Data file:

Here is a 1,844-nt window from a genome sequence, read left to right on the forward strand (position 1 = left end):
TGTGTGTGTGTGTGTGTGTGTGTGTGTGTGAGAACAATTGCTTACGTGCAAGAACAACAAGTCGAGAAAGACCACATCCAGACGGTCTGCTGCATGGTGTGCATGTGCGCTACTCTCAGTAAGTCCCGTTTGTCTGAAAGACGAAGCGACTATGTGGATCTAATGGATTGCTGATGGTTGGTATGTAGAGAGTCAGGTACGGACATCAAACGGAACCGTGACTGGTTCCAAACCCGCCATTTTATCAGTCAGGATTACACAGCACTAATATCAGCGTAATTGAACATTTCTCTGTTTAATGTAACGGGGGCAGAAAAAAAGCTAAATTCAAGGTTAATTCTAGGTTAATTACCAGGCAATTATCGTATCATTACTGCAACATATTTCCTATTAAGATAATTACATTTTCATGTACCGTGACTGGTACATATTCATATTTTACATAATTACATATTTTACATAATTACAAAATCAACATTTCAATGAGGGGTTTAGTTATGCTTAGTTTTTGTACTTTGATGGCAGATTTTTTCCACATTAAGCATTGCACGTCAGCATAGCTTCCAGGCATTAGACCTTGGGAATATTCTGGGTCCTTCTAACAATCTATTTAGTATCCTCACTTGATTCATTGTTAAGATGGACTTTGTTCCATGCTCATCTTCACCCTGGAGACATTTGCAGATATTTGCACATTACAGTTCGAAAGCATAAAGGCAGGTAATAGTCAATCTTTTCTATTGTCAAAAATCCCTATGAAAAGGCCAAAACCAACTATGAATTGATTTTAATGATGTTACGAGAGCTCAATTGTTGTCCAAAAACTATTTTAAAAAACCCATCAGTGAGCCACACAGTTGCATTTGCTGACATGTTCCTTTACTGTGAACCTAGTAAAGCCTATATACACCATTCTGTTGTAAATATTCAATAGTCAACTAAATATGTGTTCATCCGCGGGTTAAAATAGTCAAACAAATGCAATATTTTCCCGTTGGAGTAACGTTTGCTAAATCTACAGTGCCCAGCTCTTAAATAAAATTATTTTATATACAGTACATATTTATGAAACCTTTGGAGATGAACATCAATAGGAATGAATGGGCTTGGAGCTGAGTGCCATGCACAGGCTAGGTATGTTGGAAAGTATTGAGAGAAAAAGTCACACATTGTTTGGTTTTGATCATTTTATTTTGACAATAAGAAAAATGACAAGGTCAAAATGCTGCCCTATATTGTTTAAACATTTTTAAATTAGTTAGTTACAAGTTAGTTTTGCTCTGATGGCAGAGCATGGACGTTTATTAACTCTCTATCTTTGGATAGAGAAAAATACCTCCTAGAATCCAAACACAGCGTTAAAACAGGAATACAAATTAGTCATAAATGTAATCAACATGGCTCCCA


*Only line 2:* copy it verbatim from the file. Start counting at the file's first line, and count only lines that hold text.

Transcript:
TGTGTGTGTGTGTGTGTGTGTGTGTGTGTGAGAACAATTGCTTACGTGCAAGAACAACAAGTCGAGAAAGACCACATCCAGACGGTCTGCTGCATGGTGTGCATGTGCGCTACTCTCAGTAAGTCCCGTTTGTCTGAAAGACGAAGCGACTATGTGGATCTAATGGATTGCTGATGGTTGGTATGTAGAGAGTCAGGTACGGACATCAAACGGAACCGTGACTGGTTCCAAACCCGCCATTTTATCAGTCAGGATTACACAGCACTAATATCAGCGTAATTGAACATTTCTCTGTTTAATGTAACGGGGGCAGAAAAAAAGCTAAATTCAAGGTTAATTCTAGGTTAATTACCAGGCAATTATCGTATCATTACTGCAACATATTTCCTATTAAGATAATTACATTTTCATGTACCGTGACTGGTACATATTCATATTTTACATAATTACATATTTTACATAATTACAAAATCAACATTTCAATGAGGGGTTTAGTTATGCTTAGTTTTTGTACTTTGATGGCAGATTTTTTCCACATTAAGCATTGCACGTCAGCATAGCTTCCAGGCATTAGACCTTGGGAATATTCTGGGTCCTTCTAACAATCTATTTAGTATCCTCACTTGATTCATTGTTAAGATGGACTTTGTTCCATGCTCATCTTCACCCTGGAGACATTTGCAGATATTTGCACATTACAGTTCGAAAGCATAAAGGCAGGTAATAGTCAATCTTTTCTATTGTCAAAAATCCCTATGAAAAGGCCAAAACCAACTATGAATTGATTTTAATGATGTTACGAGAGCTCAATTGTTGTCCAAAAACTATTTTAAAAAACCCATCAGTGAGCCACACAGTTGCATTTGCTGACATGTTCCTTTACTGTGAACCTAGTAAAGCCTATATACACCATTCTGTTGTAAATATTCAATAGTCAACTAAATATGTGTTCATCCGCGGGTTAAAATAGTCAAACAAATGCAATATTTTCCCGTTGGAGTAACGTTTGCTAAATCTACAGTGCCCAGCTCTTAAATAAAATTATTTTATATACAGTACATATTTATGAAACCTTTGGAGATGAACATCAATAGGAATGAATGGGCTTGGAGCTGAGTGCCATGCACAGGCTAGGTATGTTGGAAAGTATTGAGAGAAAAAGTCACACATTGTTTGGTTTTGATCATTTTATTTTGACAATAAGAAAAATGACAAGGTCAAAATGCTGCCCTATATTGTTTAAACATTTTTAAATTAGTTAGTTACAAGTTAGTTTTGCTCTGATGGCAGAGCATGGACGTTTATTAACTCTCTATCTTTGGATAGAGAAAAATACCTCCTAGAATCCAAACACAGCGTTAAAACAGGAATACAAATTAGTCATAAATGTAATCAACATGGCTCCCA